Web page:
Company Profiles Iconic Brand May/June 2022

Iconic Brand: Drive for Success

Mr. Lube’s iconic journey began back in 1976 and has expanded to serve Canadians and their cars from coast to coast

By Jordan Whitehouse

One day in the mid-1970s, a young entrepreneur from Edmonton named Cliff Giese took his dad out for lunch. That morning, Cliff had dropped his car off for an oil change, but by lunchtime it still wasn’t ready. Oil changes should be quick, he thought. You should be able to get one done while you wait.

His dad, Arnold, agreed, and soon the two came up with a simple plan for a new business: fast, hassle-free oil changes without having to make an appointment. By 1976, they opened their first Mr. Lube in Edmonton. Clearly, Cliff wasn’t the only one who wanted a quicker oil change. By 1981, the Gieses were franchising, and by 1986 there were 47 Mr. Lube stores across Canada. Today, there are more than 172 locations from coast to coast, making it Canada’s largest quick lube brand. 

The Gieses’ original idea is a big reason for that success. Mr. Lube has been a pioneer in perfecting the quick-service oil change business over the past 45 years. But innovation has also been huge, especially in recent years, says CEO Stuart Suls. “When we had a change in shareholders in 2006 and Jim Treliving, George Melville, and Mike Cordoba from Boston Pizza came in, it was a big shift. The family feel is still very much in our culture—more than a third of our system is operated by second-generation franchisees—and over time we have enhanced the professionalism and efficiency of the organization.”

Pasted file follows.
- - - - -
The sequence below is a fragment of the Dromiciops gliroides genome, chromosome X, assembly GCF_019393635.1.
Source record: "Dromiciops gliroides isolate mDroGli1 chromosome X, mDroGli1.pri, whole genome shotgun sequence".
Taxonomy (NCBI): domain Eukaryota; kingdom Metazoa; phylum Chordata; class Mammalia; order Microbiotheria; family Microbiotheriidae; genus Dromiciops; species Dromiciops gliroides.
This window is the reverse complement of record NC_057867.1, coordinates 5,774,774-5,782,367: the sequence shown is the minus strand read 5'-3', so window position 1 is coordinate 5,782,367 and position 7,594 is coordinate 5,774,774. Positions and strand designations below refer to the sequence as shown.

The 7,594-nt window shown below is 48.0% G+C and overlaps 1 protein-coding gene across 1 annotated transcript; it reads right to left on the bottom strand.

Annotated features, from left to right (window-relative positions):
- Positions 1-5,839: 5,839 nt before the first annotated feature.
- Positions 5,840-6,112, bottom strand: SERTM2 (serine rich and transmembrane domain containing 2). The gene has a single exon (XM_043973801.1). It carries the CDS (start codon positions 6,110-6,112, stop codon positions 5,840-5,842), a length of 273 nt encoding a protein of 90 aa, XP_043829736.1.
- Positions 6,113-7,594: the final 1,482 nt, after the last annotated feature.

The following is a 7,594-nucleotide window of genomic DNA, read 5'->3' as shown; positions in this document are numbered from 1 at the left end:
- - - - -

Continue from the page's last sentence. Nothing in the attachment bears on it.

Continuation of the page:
The pace of franchising picked up around that time too, says Suls, as did Mr. Lube’s service offerings. Now, it’s not just about oil changes. Technicians offer a full range of fast maintenance services, from batteries to belts to sparkplugs to tires. The company also has an electronic version of the owner’s manual for every vehicle on file. That makes it much easier for customers to trust that technicians are keeping their vehicle’s maintenance on schedule, says Suls.     

These types of forward-thinking evolutions are one of the main benefits of being a Mr. Lube franchisee, says Toronto area franchisee Karim Kara. “You’re never in a position where you’re thinking, ‘Is this going to be a dead-end business?’ You’re always thinking, ‘What’s next? How are we going to adapt?’ They’re always looking at new equipment, new technology, introducing new services. It’s an intense, fast-paced business, which I love.”

The foundation for success

Kara began working for Mr. Lube as a technician in 1995 but left to join a family business. Seven years later, he returned, and soon after, jumped into franchising with two business partners. Today, they own a total of 12 Ontario Mr. Lube locations in Markham, Scarborough, Stouffville, Pickering, Ajax, Whitby, and Oshawa.

Looking back, Kara says he wanted to become a Mr. Lube franchisee because he saw the potential in the business. “It’s a very sustainable business in the sense that it’s recession proof; you need a car to get from place to place in Canada. But looking at the business model, I also found that it was very professionally managed. The brand name is strong. There was great marketing support. And operations are very strong.”   

The franchisee training system was another big benefit, says Kara. The initial training program takes around three months to complete and includes both online and in-store instruction. It covers everything from operations to accounting to marketing to human resources. While some training is led by the corporate team leads, existing franchisees also take on new franchisees in a mentorship-style role.